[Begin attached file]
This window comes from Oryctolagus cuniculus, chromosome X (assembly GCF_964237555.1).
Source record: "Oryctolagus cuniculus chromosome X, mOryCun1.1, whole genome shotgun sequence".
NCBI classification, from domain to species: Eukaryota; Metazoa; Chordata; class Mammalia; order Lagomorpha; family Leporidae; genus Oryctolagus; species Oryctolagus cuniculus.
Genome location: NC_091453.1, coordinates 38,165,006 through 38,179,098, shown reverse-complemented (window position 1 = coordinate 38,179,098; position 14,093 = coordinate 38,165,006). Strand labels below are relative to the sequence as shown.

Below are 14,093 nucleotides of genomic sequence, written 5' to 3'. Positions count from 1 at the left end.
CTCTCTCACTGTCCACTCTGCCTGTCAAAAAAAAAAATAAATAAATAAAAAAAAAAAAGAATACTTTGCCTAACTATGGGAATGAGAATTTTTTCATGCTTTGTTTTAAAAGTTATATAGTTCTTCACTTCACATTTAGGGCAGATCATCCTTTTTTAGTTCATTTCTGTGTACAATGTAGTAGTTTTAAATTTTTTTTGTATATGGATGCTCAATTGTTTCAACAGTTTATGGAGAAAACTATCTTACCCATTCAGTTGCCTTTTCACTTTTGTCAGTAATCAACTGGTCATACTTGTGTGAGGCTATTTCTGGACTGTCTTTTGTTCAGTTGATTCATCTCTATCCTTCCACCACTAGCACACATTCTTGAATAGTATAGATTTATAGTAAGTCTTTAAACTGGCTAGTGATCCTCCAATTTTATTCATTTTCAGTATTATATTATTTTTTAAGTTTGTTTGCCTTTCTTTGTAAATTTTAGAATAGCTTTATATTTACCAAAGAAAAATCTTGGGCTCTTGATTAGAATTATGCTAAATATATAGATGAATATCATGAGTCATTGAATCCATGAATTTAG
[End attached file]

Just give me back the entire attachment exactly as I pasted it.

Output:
This window comes from Oryctolagus cuniculus, chromosome X (assembly GCF_964237555.1).
Source record: "Oryctolagus cuniculus chromosome X, mOryCun1.1, whole genome shotgun sequence".
NCBI classification, from domain to species: Eukaryota; Metazoa; Chordata; class Mammalia; order Lagomorpha; family Leporidae; genus Oryctolagus; species Oryctolagus cuniculus.
Genome location: NC_091453.1, coordinates 38,165,006 through 38,179,098, shown reverse-complemented (window position 1 = coordinate 38,179,098; position 14,093 = coordinate 38,165,006). Strand labels below are relative to the sequence as shown.

Below are 14,093 nucleotides of genomic sequence, written 5' to 3'. Positions count from 1 at the left end.
CTCTCTCACTGTCCACTCTGCCTGTCAAAAAAAAAAATAAATAAATAAAAAAAAAAAAGAATACTTTGCCTAACTATGGGAATGAGAATTTTTTCATGCTTTGTTTTAAAAGTTATATAGTTCTTCACTTCACATTTAGGGCAGATCATCCTTTTTTAGTTCATTTCTGTGTACAATGTAGTAGTTTTAAATTTTTTTTGTATATGGATGCTCAATTGTTTCAACAGTTTATGGAGAAAACTATCTTACCCATTCAGTTGCCTTTTCACTTTTGTCAGTAATCAACTGGTCATACTTGTGTGAGGCTATTTCTGGACTGTCTTTTGTTCAGTTGATTCATCTCTATCCTTCCACCACTAGCACACATTCTTGAATAGTATAGATTTATAGTAAGTCTTTAAACTGGCTAGTGATCCTCCAATTTTATTCATTTTCAGTATTATATTATTTTTTAAGTTTGTTTGCCTTTCTTTGTAAATTTTAGAATAGCTTTATATTTACCAAAGAAAAATCTTGGGCTCTTGATTAGAATTATGCTAAATATATAGATGAATATCATGAGTCATTGAATCCATGAATTTAG